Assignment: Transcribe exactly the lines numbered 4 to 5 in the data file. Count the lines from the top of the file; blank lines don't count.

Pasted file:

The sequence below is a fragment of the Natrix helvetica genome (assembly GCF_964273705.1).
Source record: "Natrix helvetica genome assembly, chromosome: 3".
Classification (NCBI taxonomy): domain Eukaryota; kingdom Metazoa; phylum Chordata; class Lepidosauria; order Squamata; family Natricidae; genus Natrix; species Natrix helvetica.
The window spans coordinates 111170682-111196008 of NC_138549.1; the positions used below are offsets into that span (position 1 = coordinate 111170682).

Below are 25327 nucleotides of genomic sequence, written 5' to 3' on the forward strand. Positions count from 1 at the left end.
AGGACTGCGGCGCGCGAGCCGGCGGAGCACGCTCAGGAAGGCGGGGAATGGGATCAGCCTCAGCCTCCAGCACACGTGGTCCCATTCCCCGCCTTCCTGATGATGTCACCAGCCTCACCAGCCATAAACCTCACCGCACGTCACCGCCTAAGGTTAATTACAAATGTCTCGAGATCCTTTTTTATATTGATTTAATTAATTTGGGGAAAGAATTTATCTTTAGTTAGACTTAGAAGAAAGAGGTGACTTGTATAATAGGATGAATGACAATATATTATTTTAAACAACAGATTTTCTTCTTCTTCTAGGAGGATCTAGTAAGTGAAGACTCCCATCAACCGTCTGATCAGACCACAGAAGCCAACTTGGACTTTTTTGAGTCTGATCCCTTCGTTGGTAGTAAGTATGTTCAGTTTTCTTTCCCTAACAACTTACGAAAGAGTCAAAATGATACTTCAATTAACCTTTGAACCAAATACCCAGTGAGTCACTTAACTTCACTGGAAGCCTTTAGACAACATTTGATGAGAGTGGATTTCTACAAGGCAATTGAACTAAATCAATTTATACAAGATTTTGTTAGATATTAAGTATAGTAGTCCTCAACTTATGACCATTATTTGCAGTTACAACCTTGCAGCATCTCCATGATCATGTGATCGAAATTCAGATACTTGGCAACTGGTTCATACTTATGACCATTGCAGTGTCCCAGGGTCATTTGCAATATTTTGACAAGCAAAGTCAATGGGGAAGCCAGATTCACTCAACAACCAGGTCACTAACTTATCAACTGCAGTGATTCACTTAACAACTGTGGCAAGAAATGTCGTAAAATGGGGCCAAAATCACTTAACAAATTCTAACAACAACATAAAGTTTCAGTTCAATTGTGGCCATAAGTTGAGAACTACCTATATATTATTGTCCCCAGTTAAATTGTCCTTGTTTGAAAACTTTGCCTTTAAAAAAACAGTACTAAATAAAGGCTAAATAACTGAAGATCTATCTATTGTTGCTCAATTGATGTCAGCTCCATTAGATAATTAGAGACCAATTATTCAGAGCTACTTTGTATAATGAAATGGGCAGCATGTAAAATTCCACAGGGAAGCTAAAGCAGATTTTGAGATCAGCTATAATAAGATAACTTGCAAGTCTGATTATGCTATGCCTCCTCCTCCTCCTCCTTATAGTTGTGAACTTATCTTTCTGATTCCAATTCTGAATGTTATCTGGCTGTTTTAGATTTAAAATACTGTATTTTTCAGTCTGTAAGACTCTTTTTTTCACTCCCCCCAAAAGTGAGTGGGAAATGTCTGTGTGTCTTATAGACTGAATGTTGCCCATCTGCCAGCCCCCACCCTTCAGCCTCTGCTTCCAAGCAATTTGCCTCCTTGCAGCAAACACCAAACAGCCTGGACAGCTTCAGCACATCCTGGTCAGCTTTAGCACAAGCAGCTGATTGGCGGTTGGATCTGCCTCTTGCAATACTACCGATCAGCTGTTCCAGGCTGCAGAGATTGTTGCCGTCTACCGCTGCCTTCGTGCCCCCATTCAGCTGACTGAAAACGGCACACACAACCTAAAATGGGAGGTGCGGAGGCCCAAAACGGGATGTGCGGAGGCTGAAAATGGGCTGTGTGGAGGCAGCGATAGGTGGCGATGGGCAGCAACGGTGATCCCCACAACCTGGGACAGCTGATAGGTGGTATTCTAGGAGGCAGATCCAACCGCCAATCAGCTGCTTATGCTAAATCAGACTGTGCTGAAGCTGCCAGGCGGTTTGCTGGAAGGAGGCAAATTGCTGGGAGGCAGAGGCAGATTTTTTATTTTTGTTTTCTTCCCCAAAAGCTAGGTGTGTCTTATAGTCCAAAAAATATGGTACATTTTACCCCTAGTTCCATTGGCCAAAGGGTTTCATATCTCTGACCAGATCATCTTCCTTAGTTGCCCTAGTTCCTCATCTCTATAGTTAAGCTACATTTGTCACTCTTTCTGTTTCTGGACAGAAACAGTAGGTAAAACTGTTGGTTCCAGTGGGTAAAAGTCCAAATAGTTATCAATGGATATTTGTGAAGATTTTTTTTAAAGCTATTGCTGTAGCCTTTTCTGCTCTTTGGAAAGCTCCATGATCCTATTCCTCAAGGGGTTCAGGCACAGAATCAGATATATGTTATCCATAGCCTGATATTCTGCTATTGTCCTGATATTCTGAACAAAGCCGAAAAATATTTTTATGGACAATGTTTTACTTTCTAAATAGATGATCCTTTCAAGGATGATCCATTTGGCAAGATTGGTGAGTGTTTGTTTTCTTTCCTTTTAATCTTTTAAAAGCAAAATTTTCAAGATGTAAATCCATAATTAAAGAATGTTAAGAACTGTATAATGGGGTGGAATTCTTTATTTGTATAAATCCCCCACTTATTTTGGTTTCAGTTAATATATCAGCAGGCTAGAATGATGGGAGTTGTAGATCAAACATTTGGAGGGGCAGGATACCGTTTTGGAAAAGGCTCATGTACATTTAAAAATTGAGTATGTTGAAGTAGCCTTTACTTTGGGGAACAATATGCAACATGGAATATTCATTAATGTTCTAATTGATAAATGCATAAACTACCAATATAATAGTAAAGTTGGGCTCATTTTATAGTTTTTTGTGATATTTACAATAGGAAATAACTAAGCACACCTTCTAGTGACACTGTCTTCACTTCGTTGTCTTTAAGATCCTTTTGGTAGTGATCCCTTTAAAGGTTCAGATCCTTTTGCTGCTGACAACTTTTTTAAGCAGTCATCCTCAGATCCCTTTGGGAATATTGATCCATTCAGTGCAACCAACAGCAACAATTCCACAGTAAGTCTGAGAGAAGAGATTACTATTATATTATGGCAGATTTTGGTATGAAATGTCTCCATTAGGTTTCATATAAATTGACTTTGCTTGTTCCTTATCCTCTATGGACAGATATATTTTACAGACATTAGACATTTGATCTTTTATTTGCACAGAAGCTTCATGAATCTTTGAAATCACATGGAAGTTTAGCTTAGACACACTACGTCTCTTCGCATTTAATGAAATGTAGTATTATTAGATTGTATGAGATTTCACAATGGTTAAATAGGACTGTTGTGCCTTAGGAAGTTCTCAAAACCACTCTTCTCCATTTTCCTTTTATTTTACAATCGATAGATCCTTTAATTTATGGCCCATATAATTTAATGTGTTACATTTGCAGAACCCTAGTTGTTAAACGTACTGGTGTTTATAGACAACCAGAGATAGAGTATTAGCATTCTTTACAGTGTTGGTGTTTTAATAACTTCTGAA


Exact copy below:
The window spans coordinates 111170682-111196008 of NC_138549.1; the positions used below are offsets into that span (position 1 = coordinate 111170682).

Below are 25327 nucleotides of genomic sequence, written 5' to 3' on the forward strand. Positions count from 1 at the left end.